[4/16/17] Innocent until proven guilty is a fundamental principle of the American legal system.
But it is not the policy of the IRS.
And a new tax-season report airing Sunday on investigative reporter Sharyl Attkisson’s nationally syndicated show “Full Measure” sheds light on just how badly the IRS abuses one of its most odious policies: 9 times out of 10.
WND has long covered cases of abuse committed by the IRS under its civil asset-forfeiture procedures, such as that of baker David Vocatura, who went through a legal nightmare all because his family business, a nearly 100-year-old community institution, made a series of cash deposits under $10,000.
It’s not illegal to do that. But it raises the suspicion of the IRS because banks are required to report cash deposits in excess of $10,000.
That’s due to the Bank Secrecy Act of 1970, amended by the Patriot Act in 2011, which federal prosecutors consider an important tool to investigate drug trafficking, money laundering, and terrorism.
But the IRS seems to be using the law as a cash cow to fleece innocent taxpayers.
For instance, the IRS raided Vocatura’s Bakery in 2013 and seized $68,000 from its bank account under civil asset-forfeiture procedures. For three years the IRS pressured David and his brother to plead guilty to criminal charges of “structuring” bank deposits and to agree to surrender the money. They refused.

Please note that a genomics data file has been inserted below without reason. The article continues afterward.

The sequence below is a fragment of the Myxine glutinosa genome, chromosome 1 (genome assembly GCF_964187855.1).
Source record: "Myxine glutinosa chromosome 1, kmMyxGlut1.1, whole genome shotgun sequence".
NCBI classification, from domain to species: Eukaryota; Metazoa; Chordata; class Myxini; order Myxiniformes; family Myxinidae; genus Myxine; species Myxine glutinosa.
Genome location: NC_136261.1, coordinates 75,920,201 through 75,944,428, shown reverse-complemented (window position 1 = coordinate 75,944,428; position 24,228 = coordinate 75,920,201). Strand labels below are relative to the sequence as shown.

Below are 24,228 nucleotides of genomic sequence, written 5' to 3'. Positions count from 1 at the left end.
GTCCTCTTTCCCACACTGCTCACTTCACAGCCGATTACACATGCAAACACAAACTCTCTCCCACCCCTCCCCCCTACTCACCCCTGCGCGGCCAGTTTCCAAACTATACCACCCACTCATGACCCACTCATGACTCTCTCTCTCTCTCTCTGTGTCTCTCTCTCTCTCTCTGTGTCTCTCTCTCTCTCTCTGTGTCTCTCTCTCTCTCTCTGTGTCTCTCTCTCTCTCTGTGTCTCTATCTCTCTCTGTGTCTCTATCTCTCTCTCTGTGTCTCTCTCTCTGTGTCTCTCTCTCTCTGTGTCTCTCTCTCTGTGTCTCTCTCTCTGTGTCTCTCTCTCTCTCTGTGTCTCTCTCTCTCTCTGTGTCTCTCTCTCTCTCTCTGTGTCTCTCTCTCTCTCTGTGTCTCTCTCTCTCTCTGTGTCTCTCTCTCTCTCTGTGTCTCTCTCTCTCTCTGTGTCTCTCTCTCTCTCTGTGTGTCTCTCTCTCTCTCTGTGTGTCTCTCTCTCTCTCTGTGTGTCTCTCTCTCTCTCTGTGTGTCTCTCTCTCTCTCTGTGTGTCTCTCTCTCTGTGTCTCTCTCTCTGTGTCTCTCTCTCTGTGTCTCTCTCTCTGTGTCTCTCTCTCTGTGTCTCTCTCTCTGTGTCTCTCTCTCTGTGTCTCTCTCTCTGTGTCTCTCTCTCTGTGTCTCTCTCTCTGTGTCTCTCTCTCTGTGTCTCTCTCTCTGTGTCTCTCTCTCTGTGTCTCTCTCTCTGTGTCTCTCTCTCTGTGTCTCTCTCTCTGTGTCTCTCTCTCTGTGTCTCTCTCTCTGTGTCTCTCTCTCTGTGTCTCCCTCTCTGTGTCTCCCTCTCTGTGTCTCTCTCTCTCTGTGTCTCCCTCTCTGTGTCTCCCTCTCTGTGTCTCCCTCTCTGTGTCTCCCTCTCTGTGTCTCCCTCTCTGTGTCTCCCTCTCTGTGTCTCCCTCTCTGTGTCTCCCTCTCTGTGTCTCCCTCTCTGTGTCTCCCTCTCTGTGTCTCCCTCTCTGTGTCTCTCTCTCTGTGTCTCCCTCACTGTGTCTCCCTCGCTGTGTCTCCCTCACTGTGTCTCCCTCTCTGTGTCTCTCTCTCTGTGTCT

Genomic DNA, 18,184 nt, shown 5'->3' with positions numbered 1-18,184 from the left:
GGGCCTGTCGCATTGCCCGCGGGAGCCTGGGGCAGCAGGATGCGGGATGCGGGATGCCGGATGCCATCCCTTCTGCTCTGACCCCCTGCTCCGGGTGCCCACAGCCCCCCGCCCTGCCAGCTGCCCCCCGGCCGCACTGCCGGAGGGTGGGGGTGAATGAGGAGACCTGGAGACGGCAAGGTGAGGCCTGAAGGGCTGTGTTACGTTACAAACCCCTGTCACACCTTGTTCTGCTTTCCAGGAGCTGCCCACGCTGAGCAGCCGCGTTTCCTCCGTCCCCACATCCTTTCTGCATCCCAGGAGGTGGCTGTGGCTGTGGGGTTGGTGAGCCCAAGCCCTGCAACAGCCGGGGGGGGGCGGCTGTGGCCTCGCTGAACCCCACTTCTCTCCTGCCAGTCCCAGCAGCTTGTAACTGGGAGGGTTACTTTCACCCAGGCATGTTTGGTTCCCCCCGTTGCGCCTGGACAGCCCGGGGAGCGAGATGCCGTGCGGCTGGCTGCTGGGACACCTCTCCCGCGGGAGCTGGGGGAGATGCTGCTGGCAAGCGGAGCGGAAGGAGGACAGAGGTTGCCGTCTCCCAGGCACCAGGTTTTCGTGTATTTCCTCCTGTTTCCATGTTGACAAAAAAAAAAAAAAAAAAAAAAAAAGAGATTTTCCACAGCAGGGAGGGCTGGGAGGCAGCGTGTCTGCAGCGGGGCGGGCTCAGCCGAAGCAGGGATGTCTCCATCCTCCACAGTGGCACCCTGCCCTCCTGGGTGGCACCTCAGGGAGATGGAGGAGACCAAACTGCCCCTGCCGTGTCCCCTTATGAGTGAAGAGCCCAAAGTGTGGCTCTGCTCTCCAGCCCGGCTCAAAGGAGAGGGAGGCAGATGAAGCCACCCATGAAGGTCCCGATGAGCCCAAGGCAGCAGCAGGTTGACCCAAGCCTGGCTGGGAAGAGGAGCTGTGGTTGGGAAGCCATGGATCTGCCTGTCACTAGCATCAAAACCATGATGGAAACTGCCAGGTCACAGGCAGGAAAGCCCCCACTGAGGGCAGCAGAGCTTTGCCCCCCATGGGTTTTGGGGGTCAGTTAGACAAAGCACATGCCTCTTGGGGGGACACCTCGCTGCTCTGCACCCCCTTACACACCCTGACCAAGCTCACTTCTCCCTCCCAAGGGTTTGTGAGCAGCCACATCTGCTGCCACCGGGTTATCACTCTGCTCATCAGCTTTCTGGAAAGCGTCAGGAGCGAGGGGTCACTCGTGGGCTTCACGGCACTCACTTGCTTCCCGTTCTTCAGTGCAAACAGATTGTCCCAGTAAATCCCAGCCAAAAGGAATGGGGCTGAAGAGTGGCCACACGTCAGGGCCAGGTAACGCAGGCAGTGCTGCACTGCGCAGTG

In retaliation for their refusal, the agency then launched a criminal tax investigation of their business, requiring them to account for nearly every financial transaction over an eight-year-period. That’s when the Vocatura’s took the IRS to court.
Last May, just hours after Vocatura’s Bakery and the Institute for Justice sued the IRS to get the money back, the IRS announced it would return all of the money but continue with its retaliatory tax investigation.
Federal prosecutors never brought their case before a judge, instead pressuring the owners to agree to a “voluntary” forfeiture. A year ago February, the two Vocatura brothers were presented with a plea agreement that required they plead guilty to criminal structuring, accept a three-to-four year prison sentence, forfeit the original $68,000 and surrender an additional $160,000 worth of personal assets. Their refusal sparked the demand for eight-years worth of business records.
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